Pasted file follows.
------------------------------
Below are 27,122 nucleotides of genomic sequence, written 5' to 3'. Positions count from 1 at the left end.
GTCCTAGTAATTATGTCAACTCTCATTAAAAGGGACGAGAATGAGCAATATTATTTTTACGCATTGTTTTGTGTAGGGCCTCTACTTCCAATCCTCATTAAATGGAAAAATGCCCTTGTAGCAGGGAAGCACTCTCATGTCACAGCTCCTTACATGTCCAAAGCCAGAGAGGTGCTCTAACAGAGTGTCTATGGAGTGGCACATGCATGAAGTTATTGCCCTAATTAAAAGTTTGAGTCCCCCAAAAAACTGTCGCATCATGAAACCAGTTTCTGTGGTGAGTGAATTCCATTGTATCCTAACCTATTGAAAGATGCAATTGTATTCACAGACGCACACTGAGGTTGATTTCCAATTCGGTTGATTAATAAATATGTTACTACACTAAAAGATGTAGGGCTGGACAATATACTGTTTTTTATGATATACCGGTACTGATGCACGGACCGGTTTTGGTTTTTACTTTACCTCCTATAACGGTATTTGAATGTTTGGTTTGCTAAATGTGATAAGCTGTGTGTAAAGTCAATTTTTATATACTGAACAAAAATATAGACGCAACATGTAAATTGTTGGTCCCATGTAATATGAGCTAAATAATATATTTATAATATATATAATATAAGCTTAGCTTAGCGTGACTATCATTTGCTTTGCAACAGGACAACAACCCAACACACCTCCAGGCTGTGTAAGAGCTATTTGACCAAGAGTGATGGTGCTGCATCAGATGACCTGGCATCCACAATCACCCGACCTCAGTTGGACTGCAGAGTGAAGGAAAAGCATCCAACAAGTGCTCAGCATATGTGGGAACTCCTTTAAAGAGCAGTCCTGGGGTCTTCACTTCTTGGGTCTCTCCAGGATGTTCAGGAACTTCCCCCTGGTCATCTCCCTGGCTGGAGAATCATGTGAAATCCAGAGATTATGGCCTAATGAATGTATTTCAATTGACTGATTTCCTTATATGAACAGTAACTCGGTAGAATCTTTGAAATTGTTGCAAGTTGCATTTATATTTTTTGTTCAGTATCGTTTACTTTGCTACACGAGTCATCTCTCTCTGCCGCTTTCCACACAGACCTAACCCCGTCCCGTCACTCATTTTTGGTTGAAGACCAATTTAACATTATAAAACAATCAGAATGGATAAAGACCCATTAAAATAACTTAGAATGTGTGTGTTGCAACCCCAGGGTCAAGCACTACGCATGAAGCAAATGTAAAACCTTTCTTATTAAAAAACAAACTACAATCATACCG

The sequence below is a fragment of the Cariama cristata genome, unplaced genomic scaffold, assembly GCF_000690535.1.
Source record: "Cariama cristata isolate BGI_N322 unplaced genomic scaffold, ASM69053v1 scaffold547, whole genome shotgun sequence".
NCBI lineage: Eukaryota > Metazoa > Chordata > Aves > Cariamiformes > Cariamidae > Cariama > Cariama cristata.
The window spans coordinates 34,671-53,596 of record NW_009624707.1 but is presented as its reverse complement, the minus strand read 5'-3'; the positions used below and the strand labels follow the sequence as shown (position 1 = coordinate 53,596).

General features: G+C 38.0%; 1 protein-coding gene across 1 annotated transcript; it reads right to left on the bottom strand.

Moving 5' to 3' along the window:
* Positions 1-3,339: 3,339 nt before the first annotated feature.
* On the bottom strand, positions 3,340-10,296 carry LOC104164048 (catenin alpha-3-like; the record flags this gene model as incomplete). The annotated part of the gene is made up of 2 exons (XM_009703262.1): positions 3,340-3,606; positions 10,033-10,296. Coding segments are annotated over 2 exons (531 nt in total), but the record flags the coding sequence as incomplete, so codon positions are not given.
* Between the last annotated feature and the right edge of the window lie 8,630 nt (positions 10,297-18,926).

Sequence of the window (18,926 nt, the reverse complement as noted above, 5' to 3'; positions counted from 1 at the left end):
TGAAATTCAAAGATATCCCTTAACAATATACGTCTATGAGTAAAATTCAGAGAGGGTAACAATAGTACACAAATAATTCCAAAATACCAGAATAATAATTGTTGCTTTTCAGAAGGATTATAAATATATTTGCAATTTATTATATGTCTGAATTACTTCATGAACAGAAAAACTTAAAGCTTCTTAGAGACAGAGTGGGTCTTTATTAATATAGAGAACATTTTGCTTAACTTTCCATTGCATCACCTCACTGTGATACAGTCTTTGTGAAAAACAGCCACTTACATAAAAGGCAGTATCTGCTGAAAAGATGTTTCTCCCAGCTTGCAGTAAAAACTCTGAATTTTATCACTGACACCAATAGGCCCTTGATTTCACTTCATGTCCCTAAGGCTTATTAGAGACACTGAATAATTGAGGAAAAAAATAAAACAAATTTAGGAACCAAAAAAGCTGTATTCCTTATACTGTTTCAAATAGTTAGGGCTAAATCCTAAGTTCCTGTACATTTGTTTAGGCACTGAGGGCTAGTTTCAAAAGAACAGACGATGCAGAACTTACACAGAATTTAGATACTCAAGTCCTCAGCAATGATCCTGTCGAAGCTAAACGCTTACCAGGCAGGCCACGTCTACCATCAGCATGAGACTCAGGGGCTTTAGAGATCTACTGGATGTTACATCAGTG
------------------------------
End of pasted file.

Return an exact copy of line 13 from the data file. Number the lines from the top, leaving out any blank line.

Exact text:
TGAAATTCAAAGATATCCCTTAACAATATACGTCTATGAGTAAAATTCAGAGAGGGTAACAATAGTACACAAATAATTCCAAAATACCAGAATAATAATTGTTGCTTTTCAGAAGGATTATAAATATATTTGCAATTTATTATATGTCTGAATTACTTCATGAACAGAAAAACTTAAAGCTTCTTAGAGACAGAGTGGGTCTTTATTAATATAGAGAACATTTTGCTTAACTTTCCATTGCATCACCTCACTGTGATACAGTCTTTGTGAAAAACAGCCACTTACATAAAAGGCAGTATCTGCTGAAAAGATGTTTCTCCCAGCTTGCAGTAAAAACTCTGAATTTTATCACTGACACCAATAGGCCCTTGATTTCACTTCATGTCCCTAAGGCTTATTAGAGACACTGAATAATTGAGGAAAAAAATAAAACAAATTTAGGAACCAAAAAAGCTGTATTCCTTATACTGTTTCAAATAGTTAGGGCTAAATCCTAAGTTCCTGTACATTTGTTTAGGCACTGAGGGCTAGTTTCAAAAGAACAGACGATGCAGAACTTACACAGAATTTAGATACTCAAGTCCTCAGCAATGATCCTGTCGAAGCTAAACGCTTACCAGGCAGGCCACGTCTACCATCAGCATGAGACTCAGGGGCTTTAGAGATCTACTGGATGTTACATCAGTG